I KNOW WE’RE ALL SOPHISTICATES too jaded to be thrilled by those airline amenity kits offered, usually, in business and first classes. But I think of them as a variation on those little gift bags you take home at the end of a charity gala: You probably don’t need anything they contain, but it sure is fun to go rooting around in there. So with airline toiletry kits, I can’t help myself: I take one outbound and another when coming back home, always hoping no one notices.
What do I do with them? Sometimes I wear the slippers or socks in flight, sometimes the toothbrush will get a workout. But mostly I just take them home and stick them in my “travel drawer,” the drawer that holds all the fannypacks and money belts and plug adapters and 210-current hairdryer and things I can rarely remember I have the next time I head out.
As a result, the travel drawer has been bursting with stuff I never used yet could nevertheless not part with. So I recently made a survey of my holdings; now that I have it out of my system, they’re all going to a shelter, where people might genuinely like/need the sample sizes of lotions and toothpaste and that all-time favorite, lip balm. (What’s with all that lip balm anyway?)
My travels on Air Europa, American, Copa, Delta, EVA, Finnair, Icelandair, LOT and Turkish airlines reaped some interesting kits, but they’re not the top of the heap. In a story last year on ThePointsGuy.com air-travel website, reporter Jessica Spiegel showed cheerful striped slipper socks from Air New Zealand, a two-tone clutch designed by Ferragamo (and kitted out with Ferragamo toiletries) from Alitalia’s Magnifica class, cheerful geometric Kate Spade cosmetic bags for women (Jack Spade for men) on Qantas, and black silk Armani toiletry kits from Qatar Airways filled with, yes, Armani skincare products and fragrance (Acqua di Giò for men, Si for women).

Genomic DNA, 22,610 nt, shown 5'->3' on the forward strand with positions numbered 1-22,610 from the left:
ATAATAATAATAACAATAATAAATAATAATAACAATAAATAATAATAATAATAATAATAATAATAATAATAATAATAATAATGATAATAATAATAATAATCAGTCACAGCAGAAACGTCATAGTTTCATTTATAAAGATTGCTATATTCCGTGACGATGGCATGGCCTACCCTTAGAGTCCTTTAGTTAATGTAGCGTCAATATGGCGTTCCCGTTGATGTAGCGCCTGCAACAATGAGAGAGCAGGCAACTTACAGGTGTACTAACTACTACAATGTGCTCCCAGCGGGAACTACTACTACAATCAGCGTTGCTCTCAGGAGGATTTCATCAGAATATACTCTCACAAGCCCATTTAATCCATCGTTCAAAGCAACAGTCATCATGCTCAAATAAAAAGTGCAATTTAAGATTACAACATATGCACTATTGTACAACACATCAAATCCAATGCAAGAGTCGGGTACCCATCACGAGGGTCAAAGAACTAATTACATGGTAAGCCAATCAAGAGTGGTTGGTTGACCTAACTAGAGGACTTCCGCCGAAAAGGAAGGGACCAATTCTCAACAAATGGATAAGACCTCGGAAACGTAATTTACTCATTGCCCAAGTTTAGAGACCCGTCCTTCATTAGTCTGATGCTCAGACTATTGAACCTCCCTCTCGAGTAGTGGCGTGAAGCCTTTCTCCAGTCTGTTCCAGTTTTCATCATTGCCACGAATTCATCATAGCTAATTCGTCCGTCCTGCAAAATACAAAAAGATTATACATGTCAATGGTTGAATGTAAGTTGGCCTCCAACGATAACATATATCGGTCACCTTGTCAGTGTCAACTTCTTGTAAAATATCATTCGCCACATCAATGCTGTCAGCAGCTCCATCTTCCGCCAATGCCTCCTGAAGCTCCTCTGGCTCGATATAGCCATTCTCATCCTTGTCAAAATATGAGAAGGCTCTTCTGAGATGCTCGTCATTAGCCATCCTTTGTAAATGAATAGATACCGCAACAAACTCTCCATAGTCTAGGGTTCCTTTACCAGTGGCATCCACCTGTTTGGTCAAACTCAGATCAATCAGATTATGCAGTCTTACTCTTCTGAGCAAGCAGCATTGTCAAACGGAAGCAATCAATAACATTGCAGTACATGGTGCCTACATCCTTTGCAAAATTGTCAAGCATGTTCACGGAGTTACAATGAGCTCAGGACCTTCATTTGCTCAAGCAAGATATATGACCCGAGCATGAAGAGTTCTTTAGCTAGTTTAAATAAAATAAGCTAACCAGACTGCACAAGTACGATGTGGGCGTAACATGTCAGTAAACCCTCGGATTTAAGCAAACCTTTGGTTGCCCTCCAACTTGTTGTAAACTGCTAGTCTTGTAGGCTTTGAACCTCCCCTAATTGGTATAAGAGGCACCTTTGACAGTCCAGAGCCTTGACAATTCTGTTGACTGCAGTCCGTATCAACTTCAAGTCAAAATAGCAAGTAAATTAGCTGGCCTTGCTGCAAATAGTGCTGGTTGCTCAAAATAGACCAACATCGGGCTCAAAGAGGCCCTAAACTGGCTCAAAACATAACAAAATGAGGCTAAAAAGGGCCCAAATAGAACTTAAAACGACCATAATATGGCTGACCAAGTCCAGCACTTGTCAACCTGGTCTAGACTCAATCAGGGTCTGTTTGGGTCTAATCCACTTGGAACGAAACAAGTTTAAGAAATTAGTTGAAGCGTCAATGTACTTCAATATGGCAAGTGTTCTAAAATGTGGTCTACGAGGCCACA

Reaching out to the hip crowd, Virgin Atlantic’s Upper class (get it?) hands out cases made from recycled plastic bottles. To cite ThePointsGuy.com, outbound flights have soft cases meant to be reused as tablet cases, while inbound amenity kit cases turn into travel wallets.
The idea of transformation seems to be the new way to distinguish your airline’s service over that of another. First they went from anonymous toiletries to brand names, the fancier the better. But making the pouch or clutch or zipper bag see iPad duty long after the flight, well, that’s the gift that keeps on giving—and keeps on reminding us where it came from.
Airline amenity kits certainly bring out the little kid in us (or at least me), the kid impatient to get to the gift. Then the grown-up checks in to remind me that, often, the real thrill comes from the unwrapping; it’s the promise, not necessarily the gift itself.